Marylanders, energized by events in nearby Washington, began to organize local groups as forums in which they could continue to discussing their ideas. The Hagerstown Tea Party group, for example, plans a series of classes on the U.S. Constitution this fall.
Supporters say there is no single Tea Party organization, but rather a movement organized around common beliefs in smaller government, lower taxes and greater freedom.
The Maryland groups say they tend not to endorse candidates, preferring instead to provide information about candidate records and let members decide for themselves. They have been frustrated by an agreement among state GOP leaders to waive a party rule prohibiting the Republican National Committee from giving money or other help to primary candidates.
That pact has allowed the RNC to back Ehrlich over Murphy for the gubernatorial nomination, and Republican state Sen. Andrew P. Harris over Eastern Shore businessman Rob Fisher in the First Congressional District.
"The Republican Party has (stepped) on us," said Hale, of the Maryland Society of Patriots. Nontheless, he and other Tea Party activists say they will vote for the establishment Republicans in November.
"We'll be loyal," he said.
State Republican Chairwoman Audrey Scott says the agreement has allowed more money to flow into the state party, enabling the GOP to open field offices in every county. She said those resources are available to all primary candidates — including Murphy and Fisher.
"They are still kind of organizing," Scott said of the Maryland Tea Party groups. "For this campaign, this election year, I think it is just kind of new."
Scott said she has noticed few candidates at any level attaching the Tea Party label to their yard signs or campaign literature.
But that hardly means the establishment, or the presumptive GOP gubernatorial nominee, is ignoring Maryland Tea Party groups.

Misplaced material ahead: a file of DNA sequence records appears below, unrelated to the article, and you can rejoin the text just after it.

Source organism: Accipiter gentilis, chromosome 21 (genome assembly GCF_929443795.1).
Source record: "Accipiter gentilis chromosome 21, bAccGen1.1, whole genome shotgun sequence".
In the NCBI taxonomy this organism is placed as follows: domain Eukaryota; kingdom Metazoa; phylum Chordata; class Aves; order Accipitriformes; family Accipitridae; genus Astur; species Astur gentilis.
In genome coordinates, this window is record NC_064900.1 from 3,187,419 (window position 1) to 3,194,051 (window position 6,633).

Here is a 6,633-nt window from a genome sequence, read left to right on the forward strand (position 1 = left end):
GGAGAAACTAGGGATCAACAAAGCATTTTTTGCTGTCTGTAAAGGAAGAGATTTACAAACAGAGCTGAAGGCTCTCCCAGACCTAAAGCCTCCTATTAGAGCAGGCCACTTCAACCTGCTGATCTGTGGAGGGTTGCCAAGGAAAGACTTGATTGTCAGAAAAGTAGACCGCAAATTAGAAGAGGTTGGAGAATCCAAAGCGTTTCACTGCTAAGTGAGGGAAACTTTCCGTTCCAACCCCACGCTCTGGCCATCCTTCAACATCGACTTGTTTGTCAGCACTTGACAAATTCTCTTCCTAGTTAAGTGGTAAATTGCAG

"It is here," Ehrlich said. "It is exerting influence in the political process. It is certainly exerting influence in the Republican Party."
Ehrlich turned up at a Tea Party rally on the first day of the session in Annapolis, but did not address it. He had endorsed two Tea Party activists running in contested GOP primaries for state delegate, throwing his support behind Hagerstown Tea Party founder Neil Parrot and Patrick McGrady, a member of the Campaign for Liberty, a conservative group founded by Ron Paul that focuses on fiscal issues.
The two candidates accept Ehrlich's nod, but both say they stand to his right.
"I'm not going to lie. There are a lot of people who look at Ehrlich and say, 'He is not as conservative as I am,'" said McGrady. The support for Ehrlich exists among conservatives, he says, because "we need to hedge our bets."
Given the voter registration numbers, Ehrlich needs the support of at least some Democrats if he is to win a statewide election. He has positioned himself as a pragmatist who can work with independents and Democrats.
In some pockets of the state, however, Tea Party support is likely enough to ensure electoral success. Republican Rep. Roscoe G. Bartlett of Western Maryland has joined the Tea Party Caucus in Congress.
The label is potent enough in on the Eastern Shore that GOP members are bickering over who can rightfully claim it. Smigiel, who represents much of the northern shore, ran afoul of some in the movement by sending out a mailer touting himself and other candidates as "Tea Party Tested, Tea Party Approved."
The only problem: The Cecil County Patriots, who view themselves as the strongest Tea Party group in the area, have some significant policy differences with some of the office-seekers.
"You have candidates who will use it as an opportunity to use the movement," said Jackie Gregory, of the Patriots. "I'm offended by it. It is an attempt at being used. The Tea Party belongs to the people. I wish they had not done that."
Smigiel says he has enough Tea Party credibility to pass out the label.
"Tea Party is a very nebulous term," he said. As long as candidates believe in cutting taxes, reducing government spending and creating jobs, he felt he could apply the Tea Party label.
"Am I trying to appeal to those crowds? Yes, absolutely," Smigiel said. "What politician would not want to appeal to the masses who are coming to the state to say we need these things?"